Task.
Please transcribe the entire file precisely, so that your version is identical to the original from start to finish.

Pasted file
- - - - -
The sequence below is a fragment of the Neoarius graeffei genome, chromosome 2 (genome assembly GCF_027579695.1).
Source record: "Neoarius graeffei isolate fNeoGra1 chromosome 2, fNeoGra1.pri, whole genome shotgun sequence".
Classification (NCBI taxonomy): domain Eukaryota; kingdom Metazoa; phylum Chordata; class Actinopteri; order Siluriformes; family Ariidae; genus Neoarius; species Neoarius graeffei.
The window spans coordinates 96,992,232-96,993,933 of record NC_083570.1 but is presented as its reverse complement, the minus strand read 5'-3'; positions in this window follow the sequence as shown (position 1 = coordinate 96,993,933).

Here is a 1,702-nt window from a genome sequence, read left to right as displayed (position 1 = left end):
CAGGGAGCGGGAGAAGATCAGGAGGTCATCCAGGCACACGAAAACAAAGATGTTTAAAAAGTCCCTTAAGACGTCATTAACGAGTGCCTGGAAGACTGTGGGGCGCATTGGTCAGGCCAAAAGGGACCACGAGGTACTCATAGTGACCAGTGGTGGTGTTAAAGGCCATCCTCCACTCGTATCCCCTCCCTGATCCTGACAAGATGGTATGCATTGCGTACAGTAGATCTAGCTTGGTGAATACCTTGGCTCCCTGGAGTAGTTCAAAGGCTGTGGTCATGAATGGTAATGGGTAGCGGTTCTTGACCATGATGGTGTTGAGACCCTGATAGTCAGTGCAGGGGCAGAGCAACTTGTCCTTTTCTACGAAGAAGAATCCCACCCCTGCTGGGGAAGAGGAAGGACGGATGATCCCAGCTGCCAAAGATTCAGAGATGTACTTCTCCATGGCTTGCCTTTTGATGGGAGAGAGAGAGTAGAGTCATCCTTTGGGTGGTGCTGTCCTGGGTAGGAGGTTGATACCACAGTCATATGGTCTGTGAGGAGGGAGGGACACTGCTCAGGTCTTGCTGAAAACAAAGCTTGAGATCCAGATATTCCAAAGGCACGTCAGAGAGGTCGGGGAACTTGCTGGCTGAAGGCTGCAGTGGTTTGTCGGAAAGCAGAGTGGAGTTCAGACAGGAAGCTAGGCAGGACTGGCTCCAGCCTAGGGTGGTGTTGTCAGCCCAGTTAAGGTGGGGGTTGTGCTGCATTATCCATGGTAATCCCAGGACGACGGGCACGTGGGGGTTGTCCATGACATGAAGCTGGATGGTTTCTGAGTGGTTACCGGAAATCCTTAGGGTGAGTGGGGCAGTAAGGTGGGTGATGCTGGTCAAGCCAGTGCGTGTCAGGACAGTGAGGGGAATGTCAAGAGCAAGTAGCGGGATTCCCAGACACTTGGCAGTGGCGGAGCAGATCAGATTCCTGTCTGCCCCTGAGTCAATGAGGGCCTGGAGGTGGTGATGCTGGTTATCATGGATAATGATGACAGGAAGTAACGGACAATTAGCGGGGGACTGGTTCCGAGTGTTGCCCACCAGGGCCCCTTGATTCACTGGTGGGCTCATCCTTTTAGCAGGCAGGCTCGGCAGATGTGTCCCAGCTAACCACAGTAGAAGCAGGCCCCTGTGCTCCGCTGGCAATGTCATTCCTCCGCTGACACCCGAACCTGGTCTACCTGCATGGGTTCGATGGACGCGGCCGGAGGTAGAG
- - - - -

The sequence below is a fragment of the Neoarius graeffei genome, chromosome 2 (genome assembly GCF_027579695.1).
Source record: "Neoarius graeffei isolate fNeoGra1 chromosome 2, fNeoGra1.pri, whole genome shotgun sequence".
Classification (NCBI taxonomy): domain Eukaryota; kingdom Metazoa; phylum Chordata; class Actinopteri; order Siluriformes; family Ariidae; genus Neoarius; species Neoarius graeffei.
The window spans coordinates 96,992,232-96,993,933 of record NC_083570.1 but is presented as its reverse complement, the minus strand read 5'-3'; positions in this window follow the sequence as shown (position 1 = coordinate 96,993,933).

Here is a 1,702-nt window from a genome sequence, read left to right as displayed (position 1 = left end):
CAGGGAGCGGGAGAAGATCAGGAGGTCATCCAGGCACACGAAAACAAAGATGTTTAAAAAGTCCCTTAAGACGTCATTAACGAGTGCCTGGAAGACTGTGGGGCGCATTGGTCAGGCCAAAAGGGACCACGAGGTACTCATAGTGACCAGTGGTGGTGTTAAAGGCCATCCTCCACTCGTATCCCCTCCCTGATCCTGACAAGATGGTATGCATTGCGTACAGTAGATCTAGCTTGGTGAATACCTTGGCTCCCTGGAGTAGTTCAAAGGCTGTGGTCATGAATGGTAATGGGTAGCGGTTCTTGACCATGATGGTGTTGAGACCCTGATAGTCAGTGCAGGGGCAGAGCAACTTGTCCTTTTCTACGAAGAAGAATCCCACCCCTGCTGGGGAAGAGGAAGGACGGATGATCCCAGCTGCCAAAGATTCAGAGATGTACTTCTCCATGGCTTGCCTTTTGATGGGAGAGAGAGAGTAGAGTCATCCTTTGGGTGGTGCTGTCCTGGGTAGGAGGTTGATACCACAGTCATATGGTCTGTGAGGAGGGAGGGACACTGCTCAGGTCTTGCTGAAAACAAAGCTTGAGATCCAGATATTCCAAAGGCACGTCAGAGAGGTCGGGGAACTTGCTGGCTGAAGGCTGCAGTGGTTTGTCGGAAAGCAGAGTGGAGTTCAGACAGGAAGCTAGGCAGGACTGGCTCCAGCCTAGGGTGGTGTTGTCAGCCCAGTTAAGGTGGGGGTTGTGCTGCATTATCCATGGTAATCCCAGGACGACGGGCACGTGGGGGTTGTCCATGACATGAAGCTGGATGGTTTCTGAGTGGTTACCGGAAATCCTTAGGGTGAGTGGGGCAGTAAGGTGGGTGATGCTGGTCAAGCCAGTGCGTGTCAGGACAGTGAGGGGAATGTCAAGAGCAAGTAGCGGGATTCCCAGACACTTGGCAGTGGCGGAGCAGATCAGATTCCTGTCTGCCCCTGAGTCAATGAGGGCCTGGAGGTGGTGATGCTGGTTATCATGGATAATGATGACAGGAAGTAACGGACAATTAGCGGGGGACTGGTTCCGAGTGTTGCCCACCAGGGCCCCTTGATTCACTGGTGGGCTCATCCTTTTAGCAGGCAGGCTCGGCAGATGTGTCCCAGCTAACCACAGTAGAAGCAGGCCCCTGTGCTCCGCTGGCAATGTCATTCCTCCGCTGACACCCGAACCTGGTCTACCTGCATGGGTTCGATGGACGCGGCCGGAGGTAGAG